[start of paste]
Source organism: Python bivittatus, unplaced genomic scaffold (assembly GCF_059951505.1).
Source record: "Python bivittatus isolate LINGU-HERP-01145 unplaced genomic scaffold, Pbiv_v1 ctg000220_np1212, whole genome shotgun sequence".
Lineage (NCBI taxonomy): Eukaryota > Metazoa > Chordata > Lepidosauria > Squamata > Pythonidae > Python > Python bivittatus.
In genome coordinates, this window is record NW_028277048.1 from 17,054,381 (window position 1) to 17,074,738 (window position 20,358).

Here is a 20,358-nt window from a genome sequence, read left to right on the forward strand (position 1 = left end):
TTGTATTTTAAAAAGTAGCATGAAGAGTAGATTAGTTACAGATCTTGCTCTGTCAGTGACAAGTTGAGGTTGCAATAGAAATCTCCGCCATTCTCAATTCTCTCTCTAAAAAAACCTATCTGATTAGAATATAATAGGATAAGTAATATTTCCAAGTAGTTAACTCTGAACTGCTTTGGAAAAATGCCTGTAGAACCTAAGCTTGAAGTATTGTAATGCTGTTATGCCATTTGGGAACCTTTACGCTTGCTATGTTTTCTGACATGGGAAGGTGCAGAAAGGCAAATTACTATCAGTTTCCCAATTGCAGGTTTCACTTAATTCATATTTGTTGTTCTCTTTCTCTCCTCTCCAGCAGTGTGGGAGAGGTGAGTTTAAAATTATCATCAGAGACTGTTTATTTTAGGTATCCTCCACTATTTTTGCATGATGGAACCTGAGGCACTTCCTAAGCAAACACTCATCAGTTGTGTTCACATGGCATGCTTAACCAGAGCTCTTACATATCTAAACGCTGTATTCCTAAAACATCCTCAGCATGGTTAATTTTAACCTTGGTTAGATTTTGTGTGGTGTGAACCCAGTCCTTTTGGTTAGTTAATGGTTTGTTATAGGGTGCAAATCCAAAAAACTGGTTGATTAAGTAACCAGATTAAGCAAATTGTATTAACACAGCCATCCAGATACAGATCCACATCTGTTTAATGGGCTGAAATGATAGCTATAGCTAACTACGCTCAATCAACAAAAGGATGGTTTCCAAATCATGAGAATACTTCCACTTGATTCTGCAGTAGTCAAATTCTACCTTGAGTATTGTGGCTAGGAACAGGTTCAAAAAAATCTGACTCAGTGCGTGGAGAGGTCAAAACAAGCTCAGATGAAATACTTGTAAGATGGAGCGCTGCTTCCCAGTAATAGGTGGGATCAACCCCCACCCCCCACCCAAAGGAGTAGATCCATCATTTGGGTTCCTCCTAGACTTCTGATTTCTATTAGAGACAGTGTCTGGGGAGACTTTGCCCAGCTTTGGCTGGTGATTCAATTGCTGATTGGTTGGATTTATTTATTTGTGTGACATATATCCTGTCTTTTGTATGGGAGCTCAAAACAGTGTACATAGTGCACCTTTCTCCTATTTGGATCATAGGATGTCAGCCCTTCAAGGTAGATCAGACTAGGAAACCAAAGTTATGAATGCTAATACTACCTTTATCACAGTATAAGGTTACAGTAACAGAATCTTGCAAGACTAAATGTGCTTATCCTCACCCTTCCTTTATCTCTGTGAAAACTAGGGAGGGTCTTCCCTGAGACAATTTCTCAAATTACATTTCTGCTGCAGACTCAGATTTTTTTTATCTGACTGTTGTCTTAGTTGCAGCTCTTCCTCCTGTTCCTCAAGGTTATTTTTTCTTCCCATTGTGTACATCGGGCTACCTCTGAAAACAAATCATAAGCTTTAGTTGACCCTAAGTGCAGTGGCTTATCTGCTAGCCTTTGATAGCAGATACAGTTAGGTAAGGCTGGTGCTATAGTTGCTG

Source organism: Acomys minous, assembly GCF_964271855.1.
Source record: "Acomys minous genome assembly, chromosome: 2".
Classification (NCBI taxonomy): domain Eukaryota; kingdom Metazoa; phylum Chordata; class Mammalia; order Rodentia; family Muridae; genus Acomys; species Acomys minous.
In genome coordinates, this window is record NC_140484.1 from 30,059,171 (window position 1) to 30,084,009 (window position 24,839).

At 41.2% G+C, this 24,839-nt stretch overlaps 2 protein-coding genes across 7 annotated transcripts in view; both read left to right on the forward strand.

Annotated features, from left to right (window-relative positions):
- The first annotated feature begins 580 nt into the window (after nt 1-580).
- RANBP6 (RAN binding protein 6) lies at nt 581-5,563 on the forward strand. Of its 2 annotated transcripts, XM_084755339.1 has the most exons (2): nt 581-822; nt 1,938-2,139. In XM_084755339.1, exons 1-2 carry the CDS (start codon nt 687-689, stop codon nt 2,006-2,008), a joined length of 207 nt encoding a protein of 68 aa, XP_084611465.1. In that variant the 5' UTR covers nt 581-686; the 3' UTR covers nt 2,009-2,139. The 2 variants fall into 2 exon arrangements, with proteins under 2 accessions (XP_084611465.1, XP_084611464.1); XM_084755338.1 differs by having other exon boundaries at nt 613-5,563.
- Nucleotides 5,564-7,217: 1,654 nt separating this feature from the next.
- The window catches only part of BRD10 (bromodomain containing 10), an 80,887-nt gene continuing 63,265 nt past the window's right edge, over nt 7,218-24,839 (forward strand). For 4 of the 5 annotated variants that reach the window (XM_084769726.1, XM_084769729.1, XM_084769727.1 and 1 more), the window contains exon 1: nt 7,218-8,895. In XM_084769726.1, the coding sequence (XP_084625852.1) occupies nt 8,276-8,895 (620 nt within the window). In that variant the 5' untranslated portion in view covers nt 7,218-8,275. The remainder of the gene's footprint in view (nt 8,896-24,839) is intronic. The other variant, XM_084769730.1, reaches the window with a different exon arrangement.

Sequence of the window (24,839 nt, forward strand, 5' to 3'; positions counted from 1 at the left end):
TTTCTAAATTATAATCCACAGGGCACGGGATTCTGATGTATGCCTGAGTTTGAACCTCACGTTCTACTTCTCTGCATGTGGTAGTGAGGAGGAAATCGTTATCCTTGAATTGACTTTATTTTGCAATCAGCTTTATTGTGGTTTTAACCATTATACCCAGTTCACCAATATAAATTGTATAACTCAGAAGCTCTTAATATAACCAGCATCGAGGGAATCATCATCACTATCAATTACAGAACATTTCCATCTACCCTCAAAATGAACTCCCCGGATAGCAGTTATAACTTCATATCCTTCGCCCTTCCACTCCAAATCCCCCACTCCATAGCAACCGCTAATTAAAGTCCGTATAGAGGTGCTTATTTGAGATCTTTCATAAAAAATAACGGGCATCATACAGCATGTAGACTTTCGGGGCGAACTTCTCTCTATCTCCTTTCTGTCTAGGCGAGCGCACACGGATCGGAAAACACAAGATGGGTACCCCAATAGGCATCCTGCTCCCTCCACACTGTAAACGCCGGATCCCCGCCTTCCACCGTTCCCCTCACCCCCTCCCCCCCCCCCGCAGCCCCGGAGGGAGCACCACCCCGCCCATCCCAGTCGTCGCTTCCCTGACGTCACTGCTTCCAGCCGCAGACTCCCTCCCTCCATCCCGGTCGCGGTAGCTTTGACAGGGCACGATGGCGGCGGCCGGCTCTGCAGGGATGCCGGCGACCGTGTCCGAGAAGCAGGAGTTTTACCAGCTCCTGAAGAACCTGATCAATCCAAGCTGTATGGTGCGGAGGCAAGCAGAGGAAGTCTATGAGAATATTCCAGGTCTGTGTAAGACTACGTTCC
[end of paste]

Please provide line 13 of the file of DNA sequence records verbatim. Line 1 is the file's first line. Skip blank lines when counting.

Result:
- The first annotated feature begins 580 nt into the window (after nt 1-580).